And then we sandpaper it down and make it as smooth as we can. And then we take some water and put a light coating of water over the whole thing to remove any of the dust on it. And if it’s large enough to fit in your normal household stove appliance, right, we heat it up to 350 (degrees F) and it’s kind of like baking oatmeal cookies. But, it’s just funny. That’s one of the jokes that I always tell my students.

Growing up as a kid, one of our family friends, and he is a collector and he sold Pueblo pottery, he knew me when I was like six years old and he would come to the pueblos for buying trips. And he had always wondered, you know, how it was going to last, how the connection was gonna be made to the next generation to keep making these pottery works? So he was asking my parents like, where’s this kid learning all these different types of styles that he’s making?

They just said, “He’s experimenting on those. That was his style.” He had invited us to his showroom in Albuquerque. When we walked in, our eyes were so huge, and our mouths dropped because it was the largest collection of historic Cochiti figurative pottery. And all of my pieces that I had been experimenting on looked exactly identical to these pieces without seeing them before.

So my parents pulled me out of the showroom. And they had told me that, “We see like how the connection is made right now, like the clay is speaking through you.” So that was kind of like a, I don’t know what it was like, reincarnation or something, but it was just like a massive sign for me that I knew at that age what I was going to do for the rest of my life.

Then we have to rag polish it. So once you rag polish it, you can not touch it with your hands, no matter how clean you think they are. You’re always going to have like oils from your hand. So when you’re painting and you accidentally touch it with something, you’ll see a fingerprint after you fire it, it’ll show up. You won’t know you touched it until after it’s fired.

It’s kind of funny to have younger nieces and nephews, and they know they’re not supposed to be around the pots when we get to this point. And once you fire it, you see like these little tiny fingerprints that are left on the pot. You know, when I went to go make a sandwich or something, like “Ah I told you not to touch it,” but it’s a way of everybody learning and being around each other. So that’s, you know, it’s welcome. And it’s like a little blessing, to see a little fingerprint on it, a smudge.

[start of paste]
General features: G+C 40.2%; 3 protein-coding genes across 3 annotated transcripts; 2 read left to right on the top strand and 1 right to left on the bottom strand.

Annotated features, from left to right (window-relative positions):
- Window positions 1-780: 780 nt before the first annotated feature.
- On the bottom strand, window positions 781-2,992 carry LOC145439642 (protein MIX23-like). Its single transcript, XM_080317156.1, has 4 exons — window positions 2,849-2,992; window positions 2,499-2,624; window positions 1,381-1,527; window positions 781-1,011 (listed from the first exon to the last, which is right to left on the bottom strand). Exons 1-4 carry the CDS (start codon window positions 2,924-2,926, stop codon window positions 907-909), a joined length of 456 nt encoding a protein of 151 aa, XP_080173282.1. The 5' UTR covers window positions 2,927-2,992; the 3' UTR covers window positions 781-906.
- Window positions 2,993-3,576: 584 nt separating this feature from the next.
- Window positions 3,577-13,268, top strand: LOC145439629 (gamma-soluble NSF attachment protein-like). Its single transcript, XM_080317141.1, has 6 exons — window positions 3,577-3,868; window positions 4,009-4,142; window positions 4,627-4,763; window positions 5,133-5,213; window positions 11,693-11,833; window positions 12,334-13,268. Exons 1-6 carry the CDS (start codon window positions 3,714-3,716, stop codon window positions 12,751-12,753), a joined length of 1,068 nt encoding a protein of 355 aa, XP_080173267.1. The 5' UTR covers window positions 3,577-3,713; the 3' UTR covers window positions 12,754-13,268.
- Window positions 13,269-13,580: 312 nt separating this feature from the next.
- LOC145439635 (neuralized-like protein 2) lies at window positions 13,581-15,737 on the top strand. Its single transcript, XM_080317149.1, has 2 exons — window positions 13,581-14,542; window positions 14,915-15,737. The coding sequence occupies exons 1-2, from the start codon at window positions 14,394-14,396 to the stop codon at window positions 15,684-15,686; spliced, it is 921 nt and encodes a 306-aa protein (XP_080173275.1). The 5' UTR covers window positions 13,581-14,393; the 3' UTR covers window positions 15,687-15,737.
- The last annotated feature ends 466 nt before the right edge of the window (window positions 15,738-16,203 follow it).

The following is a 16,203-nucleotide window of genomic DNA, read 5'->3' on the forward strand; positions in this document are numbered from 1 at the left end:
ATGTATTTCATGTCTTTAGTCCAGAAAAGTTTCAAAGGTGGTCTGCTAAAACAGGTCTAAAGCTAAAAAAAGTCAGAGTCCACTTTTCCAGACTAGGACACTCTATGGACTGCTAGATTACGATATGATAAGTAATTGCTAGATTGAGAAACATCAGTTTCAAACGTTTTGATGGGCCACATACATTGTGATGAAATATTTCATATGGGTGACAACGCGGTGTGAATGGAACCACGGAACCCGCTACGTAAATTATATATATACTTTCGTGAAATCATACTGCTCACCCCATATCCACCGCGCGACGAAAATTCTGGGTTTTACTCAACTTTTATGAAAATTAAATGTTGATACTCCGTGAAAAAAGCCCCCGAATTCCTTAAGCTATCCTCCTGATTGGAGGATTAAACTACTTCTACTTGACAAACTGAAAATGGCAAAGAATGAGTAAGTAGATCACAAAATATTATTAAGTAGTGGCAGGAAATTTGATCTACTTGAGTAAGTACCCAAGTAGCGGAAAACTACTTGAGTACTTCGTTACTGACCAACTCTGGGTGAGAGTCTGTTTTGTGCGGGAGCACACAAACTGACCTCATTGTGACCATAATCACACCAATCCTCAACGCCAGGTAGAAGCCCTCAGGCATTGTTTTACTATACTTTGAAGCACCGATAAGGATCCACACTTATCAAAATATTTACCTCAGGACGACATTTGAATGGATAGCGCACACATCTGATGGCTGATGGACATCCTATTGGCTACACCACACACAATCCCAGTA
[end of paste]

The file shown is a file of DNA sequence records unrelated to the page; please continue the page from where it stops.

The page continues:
So it usually will take me about 45 days to paint the whole piece. What we are mainly painting with is black paint, but that’s another whole process and it takes another year or two to make our black paint and we make our black paint out of wild spinach. When the wild spinach starts to bloom, it’s purple flowers—it’s kind of like an alarm clock for us to go pick it. And then it’s ready to harvest.

If it’s my whole family all together, we usually get about eight 33-gallon-sized garbage bags full of just the leaves only. So we get that and bring it back home and we have these really huge boiling pots filled with water. We start boiling all the spinach leaves for like about three days, continuously boiling.

Composite image of leaves and leaves boiling
Left: Image of leaves used for paint. Right: Image of the leaves being boiled. Courtesy of Virgil Ortiz

And then it starts to disintegrate, basically. So we gather all of the spinach leaves with a cotton rag, strain it out, twist it. It starts to boil and thicken up a little bit more. So we lay a bunch of corn heads down and we start drizzling the paint on it, and that’s how we store it and we dry it. So, maybe around the six-month mark, you can pick it up and it’s kind of like taffy—the texture of taffy. So maybe at 11 months or the [one] year mark, then you’re able to just crack it like a, say a Jolly Rancher. When we’re going to paint a piece, we crack a piece of the wild spinach off, crush it up and rehydrate it—and that’s how we decorate the black paint.

I’ve never been to The Met before. We went there and I was blown away by the size of it and just everything that was in it just like completely, you know, you could have knocked me over with a finger.

Artworks at Gallery 746, Art of Native America: The Charles and Valerie Diker Collection
View of Gallery 746, Art of Native America: The Charles and Valerie Diker Collection